Hewlett-Packard recently lost a big tax case with the US IRS. An intricate structure known as an FTC generator was at the heart of this dispute – and it’s left us wondering what the consequences might be for all those institutions so busy in this space over the past decade or two.
Hopefully, this four-part series will walk you through the basics, giving a glimpse into the world of international tax arbitrage…
While in some countries avoiding tax is a national pastime, in America the government offers all manner of mechanisms to reduce one’s bill.
From deductions on mortgage payments, to the low rates on long-term capital gains that private equity moguls benefit from, to generous accelerated depreciation methods on a wide range of property. Read more
Over the weekend, we were treated to (even more) pre-announcements about what’s going to be in this year’s budget in the UK. FT Alphaville’s interest was piqued by Chancellor George Osborne’s proclamations that there would be an end to stamp duty land tax avoidance schemes. The levy is currently up to 5 per cent on the purchase of a residential property.
To begin with, how are people avoiding stamp duty? What sort of structuring is involved? Read more
FT Alphaville has been very curious about exactly what went on in two tax schemes that the UK government legislated against this week. While Barclays wasn’t the only company that engaged in the types of transaction affected, it’s become clear that at least one transaction by the bank, involving buying back its own debt, prompted the government to act.
One of the things that’s especially dramatic about the action, is that it’s retroactive. Not that it catches all the instances this was done though — it only looks back as far as December 1st, 2011, but that is evidently far enough back to catch the transaction that Her Majesty’s Revenue & Customs was especially concerned about. Read more
Last Tuesday, the FT reported that three Swiss bankers had been charged with conspiring to help US citizens evade taxes on $1.2bn in assets by allegedly persuading them to move their accounts from UBS once the bank fell under scrutiny, the latest sign that US authorities are expanding their investigation into Switzerland’s private banking world. At the time, no accusations of wrong-doing had been made against the bank that the trio worked for. However, Reuters reports on Monday that US authorities are preparing to indict Wegelin & Co, one of Switzerland’s last pure private banks, according to two persons with knowledge of the case. The bank may be seeking a deferred prosecution agreement, which would be less damaging than an indictment.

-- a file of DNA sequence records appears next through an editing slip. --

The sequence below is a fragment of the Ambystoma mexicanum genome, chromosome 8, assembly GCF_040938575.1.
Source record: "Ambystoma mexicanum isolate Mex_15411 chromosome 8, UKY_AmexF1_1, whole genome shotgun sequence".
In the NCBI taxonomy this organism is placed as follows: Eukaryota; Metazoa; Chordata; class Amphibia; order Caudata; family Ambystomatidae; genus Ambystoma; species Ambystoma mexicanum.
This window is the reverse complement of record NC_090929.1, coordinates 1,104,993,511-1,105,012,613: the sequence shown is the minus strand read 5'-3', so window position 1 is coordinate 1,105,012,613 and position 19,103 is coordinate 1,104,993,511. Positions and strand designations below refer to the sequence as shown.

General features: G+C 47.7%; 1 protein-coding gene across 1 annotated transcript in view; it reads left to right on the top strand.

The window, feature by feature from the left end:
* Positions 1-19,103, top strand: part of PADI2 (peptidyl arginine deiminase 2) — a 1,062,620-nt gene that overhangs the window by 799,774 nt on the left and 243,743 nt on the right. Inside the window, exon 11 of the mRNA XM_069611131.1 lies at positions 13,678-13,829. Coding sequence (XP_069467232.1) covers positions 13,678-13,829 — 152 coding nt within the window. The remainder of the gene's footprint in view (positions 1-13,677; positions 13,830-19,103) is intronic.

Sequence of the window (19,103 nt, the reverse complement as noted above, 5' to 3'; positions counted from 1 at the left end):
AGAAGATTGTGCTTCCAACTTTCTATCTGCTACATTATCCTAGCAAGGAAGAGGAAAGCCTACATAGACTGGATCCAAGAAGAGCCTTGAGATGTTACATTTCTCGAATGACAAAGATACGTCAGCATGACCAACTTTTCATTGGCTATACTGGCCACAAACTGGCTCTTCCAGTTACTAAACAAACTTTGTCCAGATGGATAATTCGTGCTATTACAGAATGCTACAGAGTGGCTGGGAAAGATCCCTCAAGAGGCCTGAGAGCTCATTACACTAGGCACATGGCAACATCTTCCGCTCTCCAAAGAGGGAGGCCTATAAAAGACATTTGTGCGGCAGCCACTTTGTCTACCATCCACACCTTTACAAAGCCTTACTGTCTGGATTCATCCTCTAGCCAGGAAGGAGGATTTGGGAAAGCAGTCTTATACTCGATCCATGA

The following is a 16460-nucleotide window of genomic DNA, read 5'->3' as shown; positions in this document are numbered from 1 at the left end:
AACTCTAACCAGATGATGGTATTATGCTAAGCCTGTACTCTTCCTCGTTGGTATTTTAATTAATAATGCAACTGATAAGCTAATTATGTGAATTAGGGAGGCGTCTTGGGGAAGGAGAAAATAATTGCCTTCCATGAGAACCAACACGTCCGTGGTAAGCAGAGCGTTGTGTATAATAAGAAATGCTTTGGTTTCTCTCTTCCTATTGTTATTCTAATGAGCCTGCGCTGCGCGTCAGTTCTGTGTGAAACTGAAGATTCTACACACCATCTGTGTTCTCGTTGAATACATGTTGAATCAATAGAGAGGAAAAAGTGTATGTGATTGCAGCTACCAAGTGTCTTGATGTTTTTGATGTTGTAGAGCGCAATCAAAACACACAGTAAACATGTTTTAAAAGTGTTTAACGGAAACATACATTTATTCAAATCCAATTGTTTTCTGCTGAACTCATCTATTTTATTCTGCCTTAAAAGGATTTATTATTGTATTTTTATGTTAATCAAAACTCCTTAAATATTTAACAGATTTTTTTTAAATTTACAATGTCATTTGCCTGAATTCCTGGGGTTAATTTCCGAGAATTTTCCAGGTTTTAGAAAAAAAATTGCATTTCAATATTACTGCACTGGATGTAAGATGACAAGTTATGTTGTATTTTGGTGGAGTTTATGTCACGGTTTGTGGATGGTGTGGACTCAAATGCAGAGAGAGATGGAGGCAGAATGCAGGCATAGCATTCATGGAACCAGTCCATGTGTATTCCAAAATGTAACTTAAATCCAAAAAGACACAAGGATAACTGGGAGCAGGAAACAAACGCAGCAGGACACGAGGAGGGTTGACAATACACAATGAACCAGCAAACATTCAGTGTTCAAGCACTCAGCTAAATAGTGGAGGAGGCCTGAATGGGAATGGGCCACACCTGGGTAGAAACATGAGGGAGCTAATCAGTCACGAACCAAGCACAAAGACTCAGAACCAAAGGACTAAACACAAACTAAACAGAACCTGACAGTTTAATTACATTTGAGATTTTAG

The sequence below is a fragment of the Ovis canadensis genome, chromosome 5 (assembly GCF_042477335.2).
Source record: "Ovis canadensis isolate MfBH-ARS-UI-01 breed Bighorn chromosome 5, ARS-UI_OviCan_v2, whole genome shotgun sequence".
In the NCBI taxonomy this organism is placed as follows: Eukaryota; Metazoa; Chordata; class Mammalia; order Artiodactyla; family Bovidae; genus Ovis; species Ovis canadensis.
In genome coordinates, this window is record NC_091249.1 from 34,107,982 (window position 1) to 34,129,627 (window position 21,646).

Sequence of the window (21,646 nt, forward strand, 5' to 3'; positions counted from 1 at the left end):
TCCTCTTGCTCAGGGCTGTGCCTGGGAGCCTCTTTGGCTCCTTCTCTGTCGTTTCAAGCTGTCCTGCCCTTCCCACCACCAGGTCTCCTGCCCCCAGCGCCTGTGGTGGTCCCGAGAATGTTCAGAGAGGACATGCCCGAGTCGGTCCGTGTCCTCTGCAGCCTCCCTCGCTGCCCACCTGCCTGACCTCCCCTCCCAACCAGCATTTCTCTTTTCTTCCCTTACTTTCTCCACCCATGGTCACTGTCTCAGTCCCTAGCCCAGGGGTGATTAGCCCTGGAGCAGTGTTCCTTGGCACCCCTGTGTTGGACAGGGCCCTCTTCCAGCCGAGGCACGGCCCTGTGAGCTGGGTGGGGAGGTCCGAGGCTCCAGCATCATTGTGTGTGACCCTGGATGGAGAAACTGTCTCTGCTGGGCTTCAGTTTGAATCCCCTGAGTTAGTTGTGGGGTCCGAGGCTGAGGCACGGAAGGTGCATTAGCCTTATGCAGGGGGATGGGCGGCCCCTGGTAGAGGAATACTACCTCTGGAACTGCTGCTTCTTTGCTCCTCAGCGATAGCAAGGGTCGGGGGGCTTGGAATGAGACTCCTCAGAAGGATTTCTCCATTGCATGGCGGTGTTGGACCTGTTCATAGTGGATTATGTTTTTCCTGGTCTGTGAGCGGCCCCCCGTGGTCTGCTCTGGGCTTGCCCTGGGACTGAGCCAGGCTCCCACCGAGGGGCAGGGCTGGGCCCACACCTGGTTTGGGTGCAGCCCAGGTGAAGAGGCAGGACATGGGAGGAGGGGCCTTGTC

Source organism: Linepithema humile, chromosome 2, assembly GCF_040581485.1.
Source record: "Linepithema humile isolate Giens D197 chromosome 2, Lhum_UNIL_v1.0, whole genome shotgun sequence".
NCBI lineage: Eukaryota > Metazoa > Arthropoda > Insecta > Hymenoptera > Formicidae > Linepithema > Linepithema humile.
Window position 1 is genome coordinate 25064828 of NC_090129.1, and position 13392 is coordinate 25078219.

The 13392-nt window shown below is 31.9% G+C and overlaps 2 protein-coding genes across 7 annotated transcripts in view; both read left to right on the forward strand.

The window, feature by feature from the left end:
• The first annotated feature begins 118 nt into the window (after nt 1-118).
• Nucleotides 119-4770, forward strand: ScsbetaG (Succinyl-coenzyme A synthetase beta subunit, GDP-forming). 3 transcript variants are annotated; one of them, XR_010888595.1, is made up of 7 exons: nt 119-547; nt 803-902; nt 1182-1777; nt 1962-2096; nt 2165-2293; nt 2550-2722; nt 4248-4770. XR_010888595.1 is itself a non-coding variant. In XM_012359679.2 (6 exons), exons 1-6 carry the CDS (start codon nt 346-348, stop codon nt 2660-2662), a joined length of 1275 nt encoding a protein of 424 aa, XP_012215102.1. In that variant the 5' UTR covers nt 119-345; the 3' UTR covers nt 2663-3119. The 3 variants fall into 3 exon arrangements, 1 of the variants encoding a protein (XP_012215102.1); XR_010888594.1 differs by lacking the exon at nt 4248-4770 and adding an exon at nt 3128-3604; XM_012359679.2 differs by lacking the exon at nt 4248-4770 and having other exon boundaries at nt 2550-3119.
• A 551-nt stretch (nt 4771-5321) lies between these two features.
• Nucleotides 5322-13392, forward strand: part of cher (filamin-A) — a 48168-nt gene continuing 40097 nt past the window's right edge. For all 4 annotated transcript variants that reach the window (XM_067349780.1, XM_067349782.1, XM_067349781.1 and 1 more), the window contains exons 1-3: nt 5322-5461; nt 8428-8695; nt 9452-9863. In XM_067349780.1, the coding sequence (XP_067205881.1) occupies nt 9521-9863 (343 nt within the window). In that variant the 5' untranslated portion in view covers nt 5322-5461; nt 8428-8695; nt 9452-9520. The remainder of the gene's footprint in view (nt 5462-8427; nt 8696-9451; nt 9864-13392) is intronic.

On Tuesday night, the US House of Representatives voted 229-193 to reject a bill passed by the Senate that would have extended a cut in payroll taxes by two months. Failure to act will cause an increase in the taxes from 4.2 per cent to 6.2 per cent, affecting 160m workers, the WSJ reports. Senators have already left the capitol for the holidays, but members of the GOP-controlled House have demanded their return in order to hammer out a deal that would extend the cuts for a year. The short-term stopgap measure, designed to allow negotiations to continue in the new year, was deemed unacceptable. Senate majority leader Harry Reid has already stated that he has no plans to return to the negotiating table unless the stopgap measure is passed first.
The Treasury plans to slash the red tape faced by multinationals, in what is viewed as a key test of George Osborne’s bid to make the corporate tax system the most competitive in the G20 group of nations, says the FT. In an overhaul of anti-avoidance rules to be unveiled on Tuesday, the Treasury is expected to say that companies’ offshore operations will now only be caught by the British tax net in “situations that pose the highest risk of artificial diversion of UK profits”. The decision to exempt other situations comes after a consultation in which businesses said that increased compliance burdens might deter groups from basing their headquarters in the UK.
A simple rule meant to cut paperwork for US companies has grown into one of the biggest multinational tax breaks around, an FT/ProPublica report says. The rule is known as “check-the-box.” It allows US companies to shift profits from operations in high-tax countries simply by marking an Internal Revenue Service form that transforms subsidiaries into what the agency calls a “disregarded entity”. It costs the US and other countries billions of dollars in lost taxes a year and thrives thanks to determined business support, including a campaign two years ago that forced the Obama administration to retreat from altering it, and tax professionals worldwide who exploit its benefits. Also in the FT, Coca-Cola chief executive Muhtar Kent has criticised US tax rules, saying China is now a more friendly place to do business. Meanwhile international policymakers are exploring the need to crackdown on global tax arbitrage, the FT reports, with experts at the OECD examining how successful past efforts have been.
Sir John Vickers is laughing all the way to the bank(ing commission). As a movie plot, the publication of his report, immediately followed by a spectacular demonstration of why we needed it, is much too far-fetched. It would have seemed preposterous for a bank to suddenly find itself short of $2bn, thanks to some bad bets at the casino.
“Delta One” sounds whizzy, but its underlying operation is as old as it is simple: promise some muppet investor a return linked to some fashionable index, and then bet his money on something else. The banks’ traders always think they can beat the market, and much of the time, they can’t. Even beating such pedestrian indices as the FTSE100, with its mechanical rules for quarterly constituent changes, is much harder than it looks. Just try it. Read more